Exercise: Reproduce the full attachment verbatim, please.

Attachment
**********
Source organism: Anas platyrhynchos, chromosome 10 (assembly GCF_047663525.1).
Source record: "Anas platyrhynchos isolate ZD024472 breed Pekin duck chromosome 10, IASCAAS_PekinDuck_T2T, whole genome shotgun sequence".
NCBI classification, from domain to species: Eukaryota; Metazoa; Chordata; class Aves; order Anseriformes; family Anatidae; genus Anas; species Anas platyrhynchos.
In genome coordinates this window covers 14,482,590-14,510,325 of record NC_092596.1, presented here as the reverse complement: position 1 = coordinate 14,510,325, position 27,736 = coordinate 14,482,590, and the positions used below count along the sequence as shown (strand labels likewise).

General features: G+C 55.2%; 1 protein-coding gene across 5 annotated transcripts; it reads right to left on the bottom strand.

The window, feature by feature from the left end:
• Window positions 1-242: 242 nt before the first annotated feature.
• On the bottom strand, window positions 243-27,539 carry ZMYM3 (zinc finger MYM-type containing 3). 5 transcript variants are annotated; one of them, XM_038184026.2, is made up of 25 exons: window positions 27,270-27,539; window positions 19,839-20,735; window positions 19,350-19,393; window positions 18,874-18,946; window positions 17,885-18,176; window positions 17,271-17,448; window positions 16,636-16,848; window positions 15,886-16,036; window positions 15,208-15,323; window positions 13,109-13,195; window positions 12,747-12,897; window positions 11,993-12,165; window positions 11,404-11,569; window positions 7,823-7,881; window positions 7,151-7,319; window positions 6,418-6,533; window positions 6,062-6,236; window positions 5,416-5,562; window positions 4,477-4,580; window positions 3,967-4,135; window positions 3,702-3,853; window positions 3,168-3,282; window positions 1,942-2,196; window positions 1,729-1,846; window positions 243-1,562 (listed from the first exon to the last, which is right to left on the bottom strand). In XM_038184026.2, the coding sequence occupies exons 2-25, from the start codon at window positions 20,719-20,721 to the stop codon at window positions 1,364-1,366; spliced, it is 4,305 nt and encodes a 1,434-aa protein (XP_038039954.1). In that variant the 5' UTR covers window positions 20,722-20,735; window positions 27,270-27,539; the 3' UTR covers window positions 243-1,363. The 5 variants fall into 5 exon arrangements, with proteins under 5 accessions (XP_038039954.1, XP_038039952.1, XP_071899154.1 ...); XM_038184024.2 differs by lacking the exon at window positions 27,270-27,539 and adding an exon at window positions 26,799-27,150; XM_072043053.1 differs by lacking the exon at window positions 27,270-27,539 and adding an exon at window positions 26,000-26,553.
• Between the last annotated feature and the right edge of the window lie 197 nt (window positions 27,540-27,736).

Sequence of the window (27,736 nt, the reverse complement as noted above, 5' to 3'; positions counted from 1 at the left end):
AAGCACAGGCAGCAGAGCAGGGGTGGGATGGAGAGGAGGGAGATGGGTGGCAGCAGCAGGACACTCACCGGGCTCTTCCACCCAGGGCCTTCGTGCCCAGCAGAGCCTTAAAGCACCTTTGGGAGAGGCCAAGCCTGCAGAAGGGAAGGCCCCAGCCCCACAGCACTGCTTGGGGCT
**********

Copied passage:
Source organism: Anas platyrhynchos, chromosome 10 (assembly GCF_047663525.1).
Source record: "Anas platyrhynchos isolate ZD024472 breed Pekin duck chromosome 10, IASCAAS_PekinDuck_T2T, whole genome shotgun sequence".
NCBI classification, from domain to species: Eukaryota; Metazoa; Chordata; class Aves; order Anseriformes; family Anatidae; genus Anas; species Anas platyrhynchos.
In genome coordinates this window covers 14,482,590-14,510,325 of record NC_092596.1, presented here as the reverse complement: position 1 = coordinate 14,510,325, position 27,736 = coordinate 14,482,590, and the positions used below count along the sequence as shown (strand labels likewise).

General features: G+C 55.2%; 1 protein-coding gene across 5 annotated transcripts; it reads right to left on the bottom strand.

The window, feature by feature from the left end:
• Window positions 1-242: 242 nt before the first annotated feature.
• On the bottom strand, window positions 243-27,539 carry ZMYM3 (zinc finger MYM-type containing 3). 5 transcript variants are annotated; one of them, XM_038184026.2, is made up of 25 exons: window positions 27,270-27,539; window positions 19,839-20,735; window positions 19,350-19,393; window positions 18,874-18,946; window positions 17,885-18,176; window positions 17,271-17,448; window positions 16,636-16,848; window positions 15,886-16,036; window positions 15,208-15,323; window positions 13,109-13,195; window positions 12,747-12,897; window positions 11,993-12,165; window positions 11,404-11,569; window positions 7,823-7,881; window positions 7,151-7,319; window positions 6,418-6,533; window positions 6,062-6,236; window positions 5,416-5,562; window positions 4,477-4,580; window positions 3,967-4,135; window positions 3,702-3,853; window positions 3,168-3,282; window positions 1,942-2,196; window positions 1,729-1,846; window positions 243-1,562 (listed from the first exon to the last, which is right to left on the bottom strand). In XM_038184026.2, the coding sequence occupies exons 2-25, from the start codon at window positions 20,719-20,721 to the stop codon at window positions 1,364-1,366; spliced, it is 4,305 nt and encodes a 1,434-aa protein (XP_038039954.1). In that variant the 5' UTR covers window positions 20,722-20,735; window positions 27,270-27,539; the 3' UTR covers window positions 243-1,363. The 5 variants fall into 5 exon arrangements, with proteins under 5 accessions (XP_038039954.1, XP_038039952.1, XP_071899154.1 ...); XM_038184024.2 differs by lacking the exon at window positions 27,270-27,539 and adding an exon at window positions 26,799-27,150; XM_072043053.1 differs by lacking the exon at window positions 27,270-27,539 and adding an exon at window positions 26,000-26,553.
• Between the last annotated feature and the right edge of the window lie 197 nt (window positions 27,540-27,736).

Sequence of the window (27,736 nt, the reverse complement as noted above, 5' to 3'; positions counted from 1 at the left end):
AAGCACAGGCAGCAGAGCAGGGGTGGGATGGAGAGGAGGGAGATGGGTGGCAGCAGCAGGACACTCACCGGGCTCTTCCACCCAGGGCCTTCGTGCCCAGCAGAGCCTTAAAGCACCTTTGGGAGAGGCCAAGCCTGCAGAAGGGAAGGCCCCAGCCCCACAGCACTGCTTGGGGCT